Gender Differences In The Coach-athlete Relationship

Por: Sophia Jowett.

Athens 2004: Pre-olympic Congress

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The 3 +1 Cs model of the coach-athlete relationship includes relational properties such as closeness, commitment,
complementarity and co-orientation [1]. This conceptual model has been offered in an attempt to understand the
important functions of the coach-athlete relationship in the sport milieu. This study aims to examine whether athletes’
gender affects the content, quality and intensity of the athletic relationship.

A total of 280 Greek coaches and athletes (121 dyads) participated in the study from a variety of individual sports. In
the athlete sample, there were 51 female and 70 male athletes. In the coach sample, 21 were females and 100 were
males. Coaches and athletes completed measures of their self-perceptions and meta-perceptions for the 3 Cs (GrCARTQs;
[1, 2]). A dyadic research design was employed and a structural equation modelling programme was utilised to test
gender differences among athletes. The model tested is shown in Figure 1. In each case a preliminary model was
tested which allowed every path and covariance (except the covariance between athlete and coach self-perceptions) to
be free and different for each gender. This was compared with a model where all the paths were constrained to be the
same for the two genders. If the constrained model produced a significantly poorer fit then the preliminary model had a
single extra constraint added. If this model was itself significantly poorer than the preliminary model then that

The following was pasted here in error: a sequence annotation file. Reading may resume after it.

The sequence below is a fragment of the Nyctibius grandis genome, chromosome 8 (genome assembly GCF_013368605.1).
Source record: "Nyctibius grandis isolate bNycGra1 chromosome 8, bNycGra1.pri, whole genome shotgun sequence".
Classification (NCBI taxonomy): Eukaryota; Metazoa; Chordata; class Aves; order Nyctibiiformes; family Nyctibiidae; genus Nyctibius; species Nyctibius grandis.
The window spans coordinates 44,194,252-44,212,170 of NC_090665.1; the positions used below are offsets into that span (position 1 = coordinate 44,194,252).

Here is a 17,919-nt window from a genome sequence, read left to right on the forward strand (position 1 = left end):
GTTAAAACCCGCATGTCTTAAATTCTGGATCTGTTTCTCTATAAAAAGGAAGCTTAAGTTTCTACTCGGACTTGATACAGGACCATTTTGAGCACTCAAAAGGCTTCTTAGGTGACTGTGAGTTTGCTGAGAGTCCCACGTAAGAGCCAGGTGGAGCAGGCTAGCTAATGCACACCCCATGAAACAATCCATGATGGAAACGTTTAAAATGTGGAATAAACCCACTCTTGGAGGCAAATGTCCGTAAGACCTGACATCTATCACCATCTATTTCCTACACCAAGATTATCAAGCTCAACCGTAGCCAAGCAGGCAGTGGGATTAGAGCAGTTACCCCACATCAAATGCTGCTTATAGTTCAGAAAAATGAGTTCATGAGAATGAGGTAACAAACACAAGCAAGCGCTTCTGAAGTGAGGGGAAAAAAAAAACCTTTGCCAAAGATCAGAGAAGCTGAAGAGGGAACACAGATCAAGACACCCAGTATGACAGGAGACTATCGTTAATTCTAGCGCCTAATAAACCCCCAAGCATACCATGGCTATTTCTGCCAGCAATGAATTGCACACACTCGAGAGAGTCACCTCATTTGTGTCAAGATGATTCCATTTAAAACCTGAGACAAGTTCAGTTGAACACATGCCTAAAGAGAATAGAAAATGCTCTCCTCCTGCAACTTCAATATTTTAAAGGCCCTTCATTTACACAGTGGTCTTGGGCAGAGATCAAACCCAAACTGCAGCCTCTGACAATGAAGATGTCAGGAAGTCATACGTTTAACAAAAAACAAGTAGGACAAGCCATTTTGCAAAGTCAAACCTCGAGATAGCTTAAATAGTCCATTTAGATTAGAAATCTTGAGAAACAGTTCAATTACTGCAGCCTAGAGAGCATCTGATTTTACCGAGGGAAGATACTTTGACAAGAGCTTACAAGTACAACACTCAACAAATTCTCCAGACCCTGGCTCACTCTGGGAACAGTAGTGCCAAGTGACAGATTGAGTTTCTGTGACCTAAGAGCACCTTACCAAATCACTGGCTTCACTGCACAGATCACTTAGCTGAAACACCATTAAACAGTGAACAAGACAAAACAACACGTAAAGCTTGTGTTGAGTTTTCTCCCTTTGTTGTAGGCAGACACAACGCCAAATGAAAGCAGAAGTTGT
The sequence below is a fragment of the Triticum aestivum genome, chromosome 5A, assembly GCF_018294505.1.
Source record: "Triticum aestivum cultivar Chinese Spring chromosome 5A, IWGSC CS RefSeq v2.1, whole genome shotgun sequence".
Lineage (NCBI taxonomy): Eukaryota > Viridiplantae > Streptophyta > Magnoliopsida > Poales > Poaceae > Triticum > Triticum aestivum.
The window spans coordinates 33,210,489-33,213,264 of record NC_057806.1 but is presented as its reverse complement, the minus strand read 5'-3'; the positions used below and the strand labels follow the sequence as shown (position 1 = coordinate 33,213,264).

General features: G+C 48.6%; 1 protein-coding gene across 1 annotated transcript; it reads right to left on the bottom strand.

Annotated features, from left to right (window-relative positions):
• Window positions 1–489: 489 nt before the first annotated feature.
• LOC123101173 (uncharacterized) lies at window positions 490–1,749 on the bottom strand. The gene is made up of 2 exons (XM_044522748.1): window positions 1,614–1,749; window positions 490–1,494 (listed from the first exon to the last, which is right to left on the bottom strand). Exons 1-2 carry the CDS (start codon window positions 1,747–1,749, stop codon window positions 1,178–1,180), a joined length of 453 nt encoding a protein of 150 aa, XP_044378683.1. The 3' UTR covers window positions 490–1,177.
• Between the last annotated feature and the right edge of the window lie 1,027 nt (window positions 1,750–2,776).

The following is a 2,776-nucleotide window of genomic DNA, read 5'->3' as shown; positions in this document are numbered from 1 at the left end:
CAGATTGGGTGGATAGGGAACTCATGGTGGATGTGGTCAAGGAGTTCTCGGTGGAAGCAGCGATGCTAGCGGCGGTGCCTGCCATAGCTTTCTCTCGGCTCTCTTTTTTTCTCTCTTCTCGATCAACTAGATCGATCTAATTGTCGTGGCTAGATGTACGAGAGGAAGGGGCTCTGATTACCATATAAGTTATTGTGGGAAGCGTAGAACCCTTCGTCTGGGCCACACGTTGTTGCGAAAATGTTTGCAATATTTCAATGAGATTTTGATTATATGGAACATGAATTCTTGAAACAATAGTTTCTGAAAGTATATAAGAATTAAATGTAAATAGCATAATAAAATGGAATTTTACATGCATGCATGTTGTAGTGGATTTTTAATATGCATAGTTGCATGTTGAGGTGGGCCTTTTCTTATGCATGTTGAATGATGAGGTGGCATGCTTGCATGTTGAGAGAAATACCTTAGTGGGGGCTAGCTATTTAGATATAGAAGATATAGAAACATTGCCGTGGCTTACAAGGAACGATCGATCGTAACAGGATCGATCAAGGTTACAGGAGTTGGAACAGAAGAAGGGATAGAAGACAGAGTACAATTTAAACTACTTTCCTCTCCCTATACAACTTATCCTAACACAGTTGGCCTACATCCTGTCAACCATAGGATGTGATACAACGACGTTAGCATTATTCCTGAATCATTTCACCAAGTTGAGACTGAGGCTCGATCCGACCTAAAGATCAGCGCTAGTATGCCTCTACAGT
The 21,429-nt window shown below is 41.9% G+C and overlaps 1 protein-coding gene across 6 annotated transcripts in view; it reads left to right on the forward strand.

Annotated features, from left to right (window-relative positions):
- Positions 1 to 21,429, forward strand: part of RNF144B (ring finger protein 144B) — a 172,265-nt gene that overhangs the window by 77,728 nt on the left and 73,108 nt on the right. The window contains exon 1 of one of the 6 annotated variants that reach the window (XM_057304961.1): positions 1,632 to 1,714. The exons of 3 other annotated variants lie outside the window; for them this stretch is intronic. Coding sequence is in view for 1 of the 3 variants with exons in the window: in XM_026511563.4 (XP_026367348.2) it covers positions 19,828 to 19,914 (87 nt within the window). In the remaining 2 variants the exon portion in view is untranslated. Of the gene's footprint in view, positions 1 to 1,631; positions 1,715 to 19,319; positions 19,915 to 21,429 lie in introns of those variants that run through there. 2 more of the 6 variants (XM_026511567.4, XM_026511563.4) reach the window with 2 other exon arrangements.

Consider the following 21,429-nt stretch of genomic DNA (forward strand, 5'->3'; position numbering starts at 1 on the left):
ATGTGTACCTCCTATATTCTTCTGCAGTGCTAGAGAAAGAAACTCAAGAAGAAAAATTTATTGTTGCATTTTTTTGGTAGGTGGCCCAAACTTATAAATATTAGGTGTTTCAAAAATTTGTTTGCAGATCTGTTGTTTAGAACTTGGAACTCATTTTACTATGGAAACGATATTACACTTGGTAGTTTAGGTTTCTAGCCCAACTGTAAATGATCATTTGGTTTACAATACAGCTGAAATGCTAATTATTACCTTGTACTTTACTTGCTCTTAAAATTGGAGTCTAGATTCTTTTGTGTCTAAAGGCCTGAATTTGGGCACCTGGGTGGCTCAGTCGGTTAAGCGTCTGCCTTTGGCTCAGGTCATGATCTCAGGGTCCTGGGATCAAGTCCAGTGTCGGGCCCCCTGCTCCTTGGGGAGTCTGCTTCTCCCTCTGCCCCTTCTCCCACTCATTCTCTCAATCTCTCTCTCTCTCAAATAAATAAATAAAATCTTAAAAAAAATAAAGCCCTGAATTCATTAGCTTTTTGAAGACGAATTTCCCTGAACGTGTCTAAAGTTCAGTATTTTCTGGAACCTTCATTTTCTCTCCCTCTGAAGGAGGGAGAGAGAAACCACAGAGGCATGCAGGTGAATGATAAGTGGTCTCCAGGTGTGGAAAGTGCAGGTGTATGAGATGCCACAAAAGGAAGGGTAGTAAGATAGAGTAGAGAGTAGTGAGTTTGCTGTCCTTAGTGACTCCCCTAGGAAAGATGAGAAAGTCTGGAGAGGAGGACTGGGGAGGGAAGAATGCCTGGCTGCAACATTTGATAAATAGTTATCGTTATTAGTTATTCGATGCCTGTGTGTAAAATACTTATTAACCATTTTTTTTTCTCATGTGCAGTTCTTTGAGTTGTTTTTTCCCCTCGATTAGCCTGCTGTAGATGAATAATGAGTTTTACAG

constraint was removed and a new one added. However, if the constraint of a path did not produce a significantly
poorer fit then that constraint was retained and a new constraint added.

For closeness the genders did not differ significantly. For commitment the only difference was coach assumed
similarity (z = 3.71, p < .001; male unstandardised = 0.50, p < .001, standardised = .69; female unstandardised = 0.81, p
< .001, standardised = .86). For complementarity, the only difference between the genders was over the covariance
between athlete and coach self-perceptions (z = 3.07, p = .002; male unstandardised = 0.01, p = .47, standardised = .01;
female unstandardised = 0.38, p < .001, standardised = .51).

Discussion / Conclusions
One significant gender difference found underlines that coaches coaching female athletes are more likely to assume
similarity in terms of commitment. It is proposed that this difference is related to the perceived female athletes’ low
self-concept. It is suggested that coaches by assuming similarity in terms of commitment attempt to protect and foster
their female athletes’ self-concept [cf 3]. A second finding has revealed that male athletes’ self-perceptions are more in
line with their coaches’ self-perceptions about the 3 Cs. Future studies should examine whether the constitution of the
relationship plays a role in coaches and athletes’ alignment of perceptions and their impact on outcome variables such
as satisfaction, conflict and performance.

[1]. Jowett S et al (in press). In Comprehensive Perspectives on Applied Sport Psychology. Human Kinetics.
[2]. Jowett S & Ntoumanis N (2003) Intern J Sp Psyh
[3]. Hinde RA et al (2001) Pers Relat 8, 187-204
This research study is supported by the Hellenic Olympic Committee, Subcommittee of Women and Sport. Special
thanks go to Mrs Voula Patoulidou for helping with the data collection.

NOTA: O texto com a iconografia está no anexo.

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